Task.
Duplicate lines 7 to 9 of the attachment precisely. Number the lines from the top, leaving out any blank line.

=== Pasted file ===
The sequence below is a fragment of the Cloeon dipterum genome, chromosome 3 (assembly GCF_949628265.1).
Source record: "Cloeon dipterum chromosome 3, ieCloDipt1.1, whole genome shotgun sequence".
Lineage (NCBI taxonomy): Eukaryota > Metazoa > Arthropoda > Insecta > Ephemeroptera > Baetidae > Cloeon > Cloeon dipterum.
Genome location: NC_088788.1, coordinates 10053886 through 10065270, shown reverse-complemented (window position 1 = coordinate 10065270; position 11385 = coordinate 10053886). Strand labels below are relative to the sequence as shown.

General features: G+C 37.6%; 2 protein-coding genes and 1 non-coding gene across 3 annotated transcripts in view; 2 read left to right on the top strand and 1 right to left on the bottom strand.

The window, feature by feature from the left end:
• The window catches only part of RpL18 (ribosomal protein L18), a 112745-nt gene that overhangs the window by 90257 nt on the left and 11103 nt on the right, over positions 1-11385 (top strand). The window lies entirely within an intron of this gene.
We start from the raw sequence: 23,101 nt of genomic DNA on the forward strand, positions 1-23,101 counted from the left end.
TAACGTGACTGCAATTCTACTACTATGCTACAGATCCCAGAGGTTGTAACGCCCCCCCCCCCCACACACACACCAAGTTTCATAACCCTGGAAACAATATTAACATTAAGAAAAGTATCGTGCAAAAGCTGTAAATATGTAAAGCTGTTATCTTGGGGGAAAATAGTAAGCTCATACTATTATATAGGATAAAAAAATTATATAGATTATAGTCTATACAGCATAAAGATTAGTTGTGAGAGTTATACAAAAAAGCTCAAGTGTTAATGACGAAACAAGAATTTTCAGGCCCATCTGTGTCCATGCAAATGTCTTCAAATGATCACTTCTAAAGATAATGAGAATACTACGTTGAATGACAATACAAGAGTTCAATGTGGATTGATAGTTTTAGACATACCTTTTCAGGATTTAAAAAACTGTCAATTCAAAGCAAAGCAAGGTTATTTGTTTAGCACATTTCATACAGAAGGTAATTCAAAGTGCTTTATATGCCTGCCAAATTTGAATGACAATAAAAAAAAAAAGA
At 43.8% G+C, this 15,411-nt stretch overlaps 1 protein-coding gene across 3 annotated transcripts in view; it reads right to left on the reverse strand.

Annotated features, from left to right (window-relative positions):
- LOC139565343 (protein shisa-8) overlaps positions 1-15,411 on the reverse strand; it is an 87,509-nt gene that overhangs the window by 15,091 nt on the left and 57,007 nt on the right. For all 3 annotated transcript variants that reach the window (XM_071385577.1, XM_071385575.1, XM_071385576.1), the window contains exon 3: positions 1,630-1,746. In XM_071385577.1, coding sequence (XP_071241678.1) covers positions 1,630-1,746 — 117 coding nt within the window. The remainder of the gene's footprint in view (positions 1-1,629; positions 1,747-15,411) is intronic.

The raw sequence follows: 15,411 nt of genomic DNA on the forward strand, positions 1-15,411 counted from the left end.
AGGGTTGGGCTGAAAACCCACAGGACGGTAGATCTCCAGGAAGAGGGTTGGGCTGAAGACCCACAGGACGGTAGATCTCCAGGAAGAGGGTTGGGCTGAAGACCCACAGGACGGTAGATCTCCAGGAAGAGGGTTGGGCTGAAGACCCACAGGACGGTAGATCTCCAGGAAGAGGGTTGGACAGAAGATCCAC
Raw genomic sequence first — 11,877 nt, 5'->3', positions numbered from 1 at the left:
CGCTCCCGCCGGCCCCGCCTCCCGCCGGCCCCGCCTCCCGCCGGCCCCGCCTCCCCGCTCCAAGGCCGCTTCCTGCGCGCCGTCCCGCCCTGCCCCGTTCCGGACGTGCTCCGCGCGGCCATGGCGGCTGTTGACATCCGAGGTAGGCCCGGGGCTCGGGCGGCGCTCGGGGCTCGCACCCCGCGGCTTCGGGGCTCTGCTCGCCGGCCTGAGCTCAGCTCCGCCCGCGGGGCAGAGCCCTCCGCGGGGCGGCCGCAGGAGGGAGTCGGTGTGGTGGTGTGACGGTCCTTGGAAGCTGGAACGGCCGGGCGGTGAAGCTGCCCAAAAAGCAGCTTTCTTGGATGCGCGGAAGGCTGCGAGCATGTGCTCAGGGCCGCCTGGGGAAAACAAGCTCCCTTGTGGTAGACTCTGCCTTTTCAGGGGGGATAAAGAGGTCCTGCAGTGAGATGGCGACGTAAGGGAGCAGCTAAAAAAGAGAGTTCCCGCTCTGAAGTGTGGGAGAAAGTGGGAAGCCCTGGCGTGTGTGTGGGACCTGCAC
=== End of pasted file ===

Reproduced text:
• The window catches only part of RpL18 (ribosomal protein L18), a 112745-nt gene that overhangs the window by 90257 nt on the left and 11103 nt on the right, over positions 1-11385 (top strand). The window lies entirely within an intron of this gene.
We start from the raw sequence: 23,101 nt of genomic DNA on the forward strand, positions 1-23,101 counted from the left end.
TAACGTGACTGCAATTCTACTACTATGCTACAGATCCCAGAGGTTGTAACGCCCCCCCCCCCCACACACACACCAAGTTTCATAACCCTGGAAACAATATTAACATTAAGAAAAGTATCGTGCAAAAGCTGTAAATATGTAAAGCTGTTATCTTGGGGGAAAATAGTAAGCTCATACTATTATATAGGATAAAAAAATTATATAGATTATAGTCTATACAGCATAAAGATTAGTTGTGAGAGTTATACAAAAAAGCTCAAGTGTTAATGACGAAACAAGAATTTTCAGGCCCATCTGTGTCCATGCAAATGTCTTCAAATGATCACTTCTAAAGATAATGAGAATACTACGTTGAATGACAATACAAGAGTTCAATGTGGATTGATAGTTTTAGACATACCTTTTCAGGATTTAAAAAACTGTCAATTCAAAGCAAAGCAAGGTTATTTGTTTAGCACATTTCATACAGAAGGTAATTCAAAGTGCTTTATATGCCTGCCAAATTTGAATGACAATAAAAAAAAAAAGA